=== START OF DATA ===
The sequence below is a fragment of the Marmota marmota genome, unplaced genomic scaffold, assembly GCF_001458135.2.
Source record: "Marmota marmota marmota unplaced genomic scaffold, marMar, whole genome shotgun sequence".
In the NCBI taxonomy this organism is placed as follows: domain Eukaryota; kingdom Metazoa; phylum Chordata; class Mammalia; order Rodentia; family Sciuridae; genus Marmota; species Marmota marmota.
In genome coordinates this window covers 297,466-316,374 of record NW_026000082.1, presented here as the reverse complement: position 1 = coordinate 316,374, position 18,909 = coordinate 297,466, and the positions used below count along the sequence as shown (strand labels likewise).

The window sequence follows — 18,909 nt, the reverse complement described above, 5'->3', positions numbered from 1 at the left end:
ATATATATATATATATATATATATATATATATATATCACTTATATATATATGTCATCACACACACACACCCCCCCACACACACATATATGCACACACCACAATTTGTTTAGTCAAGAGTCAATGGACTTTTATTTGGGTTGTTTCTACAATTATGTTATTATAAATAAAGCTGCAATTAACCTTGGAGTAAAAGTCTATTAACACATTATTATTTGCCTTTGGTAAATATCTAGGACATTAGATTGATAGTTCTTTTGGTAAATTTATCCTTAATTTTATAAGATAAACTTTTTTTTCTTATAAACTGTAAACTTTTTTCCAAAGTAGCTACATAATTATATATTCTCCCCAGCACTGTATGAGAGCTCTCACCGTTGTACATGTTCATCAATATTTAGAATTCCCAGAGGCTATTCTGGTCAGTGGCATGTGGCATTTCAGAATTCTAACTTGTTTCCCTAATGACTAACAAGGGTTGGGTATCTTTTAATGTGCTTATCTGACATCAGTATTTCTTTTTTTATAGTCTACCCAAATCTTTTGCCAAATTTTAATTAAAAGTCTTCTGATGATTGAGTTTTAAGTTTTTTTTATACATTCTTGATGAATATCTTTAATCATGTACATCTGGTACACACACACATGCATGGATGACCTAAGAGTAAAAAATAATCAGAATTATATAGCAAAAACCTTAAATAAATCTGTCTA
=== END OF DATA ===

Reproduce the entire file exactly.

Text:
The sequence below is a fragment of the Marmota marmota genome, unplaced genomic scaffold, assembly GCF_001458135.2.
Source record: "Marmota marmota marmota unplaced genomic scaffold, marMar, whole genome shotgun sequence".
In the NCBI taxonomy this organism is placed as follows: domain Eukaryota; kingdom Metazoa; phylum Chordata; class Mammalia; order Rodentia; family Sciuridae; genus Marmota; species Marmota marmota.
In genome coordinates this window covers 297,466-316,374 of record NW_026000082.1, presented here as the reverse complement: position 1 = coordinate 316,374, position 18,909 = coordinate 297,466, and the positions used below count along the sequence as shown (strand labels likewise).

The window sequence follows — 18,909 nt, the reverse complement described above, 5'->3', positions numbered from 1 at the left end:
ATATATATATATATATATATATATATATATATATATCACTTATATATATATGTCATCACACACACACACCCCCCCACACACACATATATGCACACACCACAATTTGTTTAGTCAAGAGTCAATGGACTTTTATTTGGGTTGTTTCTACAATTATGTTATTATAAATAAAGCTGCAATTAACCTTGGAGTAAAAGTCTATTAACACATTATTATTTGCCTTTGGTAAATATCTAGGACATTAGATTGATAGTTCTTTTGGTAAATTTATCCTTAATTTTATAAGATAAACTTTTTTTTCTTATAAACTGTAAACTTTTTTCCAAAGTAGCTACATAATTATATATTCTCCCCAGCACTGTATGAGAGCTCTCACCGTTGTACATGTTCATCAATATTTAGAATTCCCAGAGGCTATTCTGGTCAGTGGCATGTGGCATTTCAGAATTCTAACTTGTTTCCCTAATGACTAACAAGGGTTGGGTATCTTTTAATGTGCTTATCTGACATCAGTATTTCTTTTTTTATAGTCTACCCAAATCTTTTGCCAAATTTTAATTAAAAGTCTTCTGATGATTGAGTTTTAAGTTTTTTTTATACATTCTTGATGAATATCTTTAATCATGTACATCTGGTACACACACACATGCATGGATGACCTAAGAGTAAAAAATAATCAGAATTATATAGCAAAAACCTTAAATAAATCTGTCTA